What are GParams?

GParams are general purpose graphics configuration files that many Fromsoft games use. The majority of this tutorial will be about GParams in Elden Ring, but many of the themes may apply to the other games.
GParams can control many things such as fog, outdoor/ambient lighting, colors, anti-aliasing, and more. Not everything is known about what the groups/parameters do, so if you find anything out, don't hesitate to message me on ServerName (@?Rainer?).

Getting Started

Firstly, to edit a GParam you will need either Yabber, WitchyBND, or GParam Studio. The main difference between these tools is that Yabber and WitchyBND will serialize the GParam into an xml of text that you can edit, and GParam studio is a desktop application with a UI. Which one you use is a matter of personal preference.

GParam Studio: https://github.com/Pear0533/GParamStudio
WitchyBND (Yabber with more functions and better code): https://github.com/ividyon/WitchyBND

GParam studio directly opens a GParam file without decompressing. For example, you can directly open m10_00_0000.gparam.dcx without doing anything prior. WitchyBND/Yabber works by dragging the file onto the exe (or using the right click context menu if you have that enabled), and it will proceed to output an XML with the GParam's data.
Now that you know how to open a GParam file, we will move on to discuss the data that you will work with.

GParams have 4 layers of categories.
1. Groups - groups are sets of parameters to edit. Most of the names are self-explanatory, but I will go into detail regarding each group.
2. IDs - these are subgroup IDs that are intended to be used in map objects like collisions, assets, and enemies. They have GParam configs but I am uncertain how these can be used.
3. Time of Day - the in-game time of day. This is fairly self-explanatory.
4. Parameters - the controls/features for the group specified. Each group has different parameters.


Group Description
LightSet Unsure of details thus far, but it controls what I believe are the sun's lightrays.
SSAO Screen space ambient occlusion parameters. Very complex stuff. No idea how to successfully use this group.
Tone Map Generic graphics editing parameters such as exposure, contrast, and overall color tints.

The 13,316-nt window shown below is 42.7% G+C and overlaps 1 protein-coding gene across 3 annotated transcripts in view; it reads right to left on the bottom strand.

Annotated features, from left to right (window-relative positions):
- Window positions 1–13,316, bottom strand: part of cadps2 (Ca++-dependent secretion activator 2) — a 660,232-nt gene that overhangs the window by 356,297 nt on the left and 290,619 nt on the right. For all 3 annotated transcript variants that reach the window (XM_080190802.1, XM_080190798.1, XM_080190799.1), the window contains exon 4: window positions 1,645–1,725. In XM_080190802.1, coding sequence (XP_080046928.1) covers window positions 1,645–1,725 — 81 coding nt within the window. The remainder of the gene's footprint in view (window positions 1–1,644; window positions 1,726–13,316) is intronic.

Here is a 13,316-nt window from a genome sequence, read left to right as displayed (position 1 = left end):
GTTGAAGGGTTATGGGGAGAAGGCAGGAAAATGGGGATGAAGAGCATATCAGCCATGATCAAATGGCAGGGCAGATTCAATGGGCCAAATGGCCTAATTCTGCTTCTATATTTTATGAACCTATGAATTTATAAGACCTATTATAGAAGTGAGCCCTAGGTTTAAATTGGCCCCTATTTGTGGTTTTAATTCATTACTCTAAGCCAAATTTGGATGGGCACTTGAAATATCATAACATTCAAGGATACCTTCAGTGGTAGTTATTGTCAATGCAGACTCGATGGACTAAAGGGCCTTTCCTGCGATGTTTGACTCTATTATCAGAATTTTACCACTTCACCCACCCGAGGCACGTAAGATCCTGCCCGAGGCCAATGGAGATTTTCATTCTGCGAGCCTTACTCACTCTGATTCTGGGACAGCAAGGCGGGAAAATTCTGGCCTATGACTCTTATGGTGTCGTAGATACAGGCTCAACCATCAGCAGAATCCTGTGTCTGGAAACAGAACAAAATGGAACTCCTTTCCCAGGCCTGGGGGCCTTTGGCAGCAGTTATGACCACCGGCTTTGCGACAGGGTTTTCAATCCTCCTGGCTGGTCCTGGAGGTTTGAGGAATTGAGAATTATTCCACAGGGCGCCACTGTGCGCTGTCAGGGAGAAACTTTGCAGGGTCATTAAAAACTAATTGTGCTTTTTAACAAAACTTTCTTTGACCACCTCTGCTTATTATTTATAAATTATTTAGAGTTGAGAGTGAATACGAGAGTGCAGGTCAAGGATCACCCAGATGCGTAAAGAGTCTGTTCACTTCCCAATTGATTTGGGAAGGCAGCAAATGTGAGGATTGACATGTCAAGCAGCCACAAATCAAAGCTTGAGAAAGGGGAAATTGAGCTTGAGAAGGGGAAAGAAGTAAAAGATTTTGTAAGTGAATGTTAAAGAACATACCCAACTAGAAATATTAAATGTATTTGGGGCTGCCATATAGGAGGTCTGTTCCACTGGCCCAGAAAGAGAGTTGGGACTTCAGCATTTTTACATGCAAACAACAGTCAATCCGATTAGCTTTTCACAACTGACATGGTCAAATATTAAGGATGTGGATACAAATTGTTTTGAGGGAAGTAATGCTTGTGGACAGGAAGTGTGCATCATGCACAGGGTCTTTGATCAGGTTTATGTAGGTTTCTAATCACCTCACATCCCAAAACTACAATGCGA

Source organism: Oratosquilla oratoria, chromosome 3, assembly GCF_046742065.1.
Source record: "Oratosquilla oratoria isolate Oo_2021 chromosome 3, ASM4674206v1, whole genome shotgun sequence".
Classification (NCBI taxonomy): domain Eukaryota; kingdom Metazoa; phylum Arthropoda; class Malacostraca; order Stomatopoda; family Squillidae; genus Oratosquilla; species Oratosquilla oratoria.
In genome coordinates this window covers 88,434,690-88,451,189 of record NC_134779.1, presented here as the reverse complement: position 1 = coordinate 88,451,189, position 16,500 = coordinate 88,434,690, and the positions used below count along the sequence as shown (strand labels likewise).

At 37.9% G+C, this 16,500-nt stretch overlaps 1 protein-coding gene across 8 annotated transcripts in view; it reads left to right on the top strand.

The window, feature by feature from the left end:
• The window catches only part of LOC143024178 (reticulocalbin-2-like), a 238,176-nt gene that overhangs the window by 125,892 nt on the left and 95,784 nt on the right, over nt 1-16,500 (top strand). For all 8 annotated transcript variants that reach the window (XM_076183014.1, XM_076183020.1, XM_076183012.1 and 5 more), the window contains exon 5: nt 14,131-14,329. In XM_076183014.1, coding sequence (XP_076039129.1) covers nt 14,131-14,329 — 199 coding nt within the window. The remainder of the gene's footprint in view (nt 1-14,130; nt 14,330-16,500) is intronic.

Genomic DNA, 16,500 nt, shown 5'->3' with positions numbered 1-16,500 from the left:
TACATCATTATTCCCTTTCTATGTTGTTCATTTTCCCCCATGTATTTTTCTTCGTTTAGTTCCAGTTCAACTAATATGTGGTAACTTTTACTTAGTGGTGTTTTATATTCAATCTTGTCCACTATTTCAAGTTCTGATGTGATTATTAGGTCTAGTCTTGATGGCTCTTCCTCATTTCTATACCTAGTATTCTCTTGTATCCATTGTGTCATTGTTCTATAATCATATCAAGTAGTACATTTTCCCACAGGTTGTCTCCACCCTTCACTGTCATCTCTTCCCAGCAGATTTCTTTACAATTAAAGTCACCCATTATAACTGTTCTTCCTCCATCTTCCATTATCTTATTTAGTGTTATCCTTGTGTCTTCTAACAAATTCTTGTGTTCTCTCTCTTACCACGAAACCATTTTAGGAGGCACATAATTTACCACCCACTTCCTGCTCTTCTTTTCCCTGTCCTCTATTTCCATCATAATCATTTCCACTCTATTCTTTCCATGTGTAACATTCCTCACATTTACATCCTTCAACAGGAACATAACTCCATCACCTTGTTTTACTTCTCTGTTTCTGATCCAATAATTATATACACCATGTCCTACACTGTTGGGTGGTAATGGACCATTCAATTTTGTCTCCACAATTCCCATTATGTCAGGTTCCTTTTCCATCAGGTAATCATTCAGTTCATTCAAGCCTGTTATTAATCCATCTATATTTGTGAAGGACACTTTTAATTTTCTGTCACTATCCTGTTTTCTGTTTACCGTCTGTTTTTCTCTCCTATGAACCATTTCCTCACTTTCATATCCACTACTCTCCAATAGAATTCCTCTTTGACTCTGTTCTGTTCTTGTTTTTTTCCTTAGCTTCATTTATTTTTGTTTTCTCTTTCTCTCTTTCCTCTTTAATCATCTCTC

Bloom Bloom parameters.
LightShaft Pseudo-raytracing. Creates light shafts that move across the world as time passes.
Anti-Alias Anti-aliasing parameters.
MotionBlur Standard motion blur parameters.
FurBlur Motion blur that only blurs the outlines/fur of objects. Used to create more realistic fur motion.
FeedBackBlur Extreme motion blur effects. Presumably reserved for effects in cutscenes and such.
ColorGrading Fine-tuning for LUTs used.
ShadowParam Shadow parameters.
AboveShadow Unused in ER.
WaterInteraction Simulation Only used in the mapbase GParam for ER. Unsure how to use this.
AOFields Unused in ER.
AOFields Model Unused in ER.
SeaWave Unused in ER.
Glow Filter Related to the bloom group. Still not fully understood.
Lens Simulation Camera lens effects and filters.
Cloud Shadow Unused in ER.
Wet Parameters for emulating wetness of characters and objects.
SSR Screen space reflection. Unsure how to work with this group still.
VolumetricFog Ambient, higher quality fog/mist parameters.
FogVolume Faster moving, perlin-noise based fog (such as the fog in Stormveil Castle).
EnvironmentConfig Very basic environment parameters such as overall color-shift.
RayTracing Raytracing parameters (very advanced and no idea how to use).

Helpful Hints for Groups and their Unique Parameters

Parameter Description
Exposure Overall brightness of the scene. 3 is the average for most locations in ER.